Active Directory has been around for over a decade, Windows 2000 was Released To Manufacturing in December 1999. Since then it has been slowly evolving, but the design considerations largely haven’t changed.
At it’s core, Active Directory is the heart of any Microsoft Technology Enterprise.
Active Directory provides a single point of administration for core services such as authentication, file storage and network printing as well as infrastructure services that largely remain transparent such as WINS, DHCP and DNS.
It can also provide enhanced functionality such as software deployment via Group Policy, Public Key Infrastructure (PKI), and Distributed File System (DFS).
It forms the base for other Microsoft Technologies, such as Exchange Server, System Center Configuration Manager, Lync Server and more.
There is no right way or wrong way to deploy Microsoft Active Directory but over the years we have found that for each organization there is usually an optimal way.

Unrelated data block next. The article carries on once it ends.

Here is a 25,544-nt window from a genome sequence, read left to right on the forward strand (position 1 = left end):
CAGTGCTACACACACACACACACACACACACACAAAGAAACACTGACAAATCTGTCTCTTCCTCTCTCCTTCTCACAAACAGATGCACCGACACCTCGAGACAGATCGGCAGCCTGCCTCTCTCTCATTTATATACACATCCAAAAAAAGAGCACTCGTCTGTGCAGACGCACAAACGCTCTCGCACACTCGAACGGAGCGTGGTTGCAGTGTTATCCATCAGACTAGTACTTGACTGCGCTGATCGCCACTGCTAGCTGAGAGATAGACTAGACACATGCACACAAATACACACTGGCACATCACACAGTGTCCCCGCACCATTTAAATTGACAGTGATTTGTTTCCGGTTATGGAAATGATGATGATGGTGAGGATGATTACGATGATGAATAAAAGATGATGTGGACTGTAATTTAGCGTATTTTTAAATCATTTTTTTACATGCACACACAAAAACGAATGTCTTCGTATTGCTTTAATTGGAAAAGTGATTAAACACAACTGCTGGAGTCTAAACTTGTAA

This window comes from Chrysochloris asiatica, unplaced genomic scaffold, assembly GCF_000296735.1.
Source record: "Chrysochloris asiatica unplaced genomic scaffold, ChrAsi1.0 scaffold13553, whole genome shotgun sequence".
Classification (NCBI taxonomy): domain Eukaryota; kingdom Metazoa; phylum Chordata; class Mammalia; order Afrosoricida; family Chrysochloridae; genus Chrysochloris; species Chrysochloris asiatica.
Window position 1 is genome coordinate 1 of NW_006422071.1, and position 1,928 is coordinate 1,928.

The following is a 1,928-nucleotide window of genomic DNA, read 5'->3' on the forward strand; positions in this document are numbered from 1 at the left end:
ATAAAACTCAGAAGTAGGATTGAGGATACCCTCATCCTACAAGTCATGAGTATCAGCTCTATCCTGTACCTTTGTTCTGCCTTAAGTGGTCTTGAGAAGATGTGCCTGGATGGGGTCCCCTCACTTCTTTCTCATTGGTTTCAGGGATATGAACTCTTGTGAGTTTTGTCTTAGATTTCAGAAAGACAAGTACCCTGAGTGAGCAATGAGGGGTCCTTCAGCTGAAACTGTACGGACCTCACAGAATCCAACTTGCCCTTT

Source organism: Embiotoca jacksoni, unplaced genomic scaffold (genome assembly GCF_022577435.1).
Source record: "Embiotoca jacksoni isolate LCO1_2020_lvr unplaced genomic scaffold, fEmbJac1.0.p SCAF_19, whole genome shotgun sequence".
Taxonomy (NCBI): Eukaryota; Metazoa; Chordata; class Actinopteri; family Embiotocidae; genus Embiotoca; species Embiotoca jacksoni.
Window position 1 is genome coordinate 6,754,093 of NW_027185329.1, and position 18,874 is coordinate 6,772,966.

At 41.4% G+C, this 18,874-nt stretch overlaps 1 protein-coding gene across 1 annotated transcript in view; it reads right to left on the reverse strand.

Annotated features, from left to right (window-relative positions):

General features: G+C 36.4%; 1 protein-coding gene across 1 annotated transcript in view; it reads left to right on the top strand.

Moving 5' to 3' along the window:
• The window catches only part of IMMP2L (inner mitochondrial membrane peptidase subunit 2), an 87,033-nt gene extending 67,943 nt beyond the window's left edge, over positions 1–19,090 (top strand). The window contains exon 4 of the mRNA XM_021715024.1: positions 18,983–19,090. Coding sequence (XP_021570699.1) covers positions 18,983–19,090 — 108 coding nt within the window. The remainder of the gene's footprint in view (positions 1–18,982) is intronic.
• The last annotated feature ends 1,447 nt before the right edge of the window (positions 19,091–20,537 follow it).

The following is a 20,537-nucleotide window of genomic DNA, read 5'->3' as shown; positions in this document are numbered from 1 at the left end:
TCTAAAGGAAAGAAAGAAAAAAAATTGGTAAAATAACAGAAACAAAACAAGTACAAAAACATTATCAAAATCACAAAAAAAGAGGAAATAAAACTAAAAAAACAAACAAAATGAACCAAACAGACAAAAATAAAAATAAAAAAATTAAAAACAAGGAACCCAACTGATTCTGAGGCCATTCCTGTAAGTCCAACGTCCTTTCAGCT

Active Directory design involves two separate but related and parallel streams:-
Logical Active Directory design takes into account the organisation hierarchy which covers topics such as Forest, Domain, Organisation Unit structure and Delegation model.
The Physical design more closely recognises the technical design constraints, and covers server sizing, service placement, site design and replication topology.
There are many options available in an Active Directory deployment and there are important implications in regard to different design and migration decisions, for example the physical AD site design directly affects Exchange Server mail flow within an organisation with Exchange Server 2007 and above.
Choices regarding the method of populating Active Directory with user accounts can also limit or even dictate the available options for co-existence, integration with legacy infrastructure or data migration at later stages in a migration project.
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